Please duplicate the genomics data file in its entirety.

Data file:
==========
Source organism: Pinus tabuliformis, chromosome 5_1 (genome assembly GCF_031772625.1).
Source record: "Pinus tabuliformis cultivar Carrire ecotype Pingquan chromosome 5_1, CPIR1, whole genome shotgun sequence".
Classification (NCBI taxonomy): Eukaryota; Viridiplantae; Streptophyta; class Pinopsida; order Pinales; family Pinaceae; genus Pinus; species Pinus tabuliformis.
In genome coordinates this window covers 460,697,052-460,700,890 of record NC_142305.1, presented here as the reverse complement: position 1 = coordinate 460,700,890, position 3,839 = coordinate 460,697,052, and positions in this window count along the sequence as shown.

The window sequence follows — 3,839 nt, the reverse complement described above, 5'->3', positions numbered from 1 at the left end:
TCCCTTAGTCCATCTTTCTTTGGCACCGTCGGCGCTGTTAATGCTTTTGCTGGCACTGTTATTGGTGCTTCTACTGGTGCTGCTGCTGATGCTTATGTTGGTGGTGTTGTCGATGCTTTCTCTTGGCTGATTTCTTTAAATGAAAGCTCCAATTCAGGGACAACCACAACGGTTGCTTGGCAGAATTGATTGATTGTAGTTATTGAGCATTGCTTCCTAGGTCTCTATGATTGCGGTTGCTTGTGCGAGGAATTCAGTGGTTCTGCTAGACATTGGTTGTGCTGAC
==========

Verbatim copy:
Source organism: Pinus tabuliformis, chromosome 5_1 (genome assembly GCF_031772625.1).
Source record: "Pinus tabuliformis cultivar Carrire ecotype Pingquan chromosome 5_1, CPIR1, whole genome shotgun sequence".
Classification (NCBI taxonomy): Eukaryota; Viridiplantae; Streptophyta; class Pinopsida; order Pinales; family Pinaceae; genus Pinus; species Pinus tabuliformis.
In genome coordinates this window covers 460,697,052-460,700,890 of record NC_142305.1, presented here as the reverse complement: position 1 = coordinate 460,700,890, position 3,839 = coordinate 460,697,052, and positions in this window count along the sequence as shown.

The window sequence follows — 3,839 nt, the reverse complement described above, 5'->3', positions numbered from 1 at the left end:
TCCCTTAGTCCATCTTTCTTTGGCACCGTCGGCGCTGTTAATGCTTTTGCTGGCACTGTTATTGGTGCTTCTACTGGTGCTGCTGCTGATGCTTATGTTGGTGGTGTTGTCGATGCTTTCTCTTGGCTGATTTCTTTAAATGAAAGCTCCAATTCAGGGACAACCACAACGGTTGCTTGGCAGAATTGATTGATTGTAGTTATTGAGCATTGCTTCCTAGGTCTCTATGATTGCGGTTGCTTGTGCGAGGAATTCAGTGGTTCTGCTAGACATTGGTTGTGCTGAC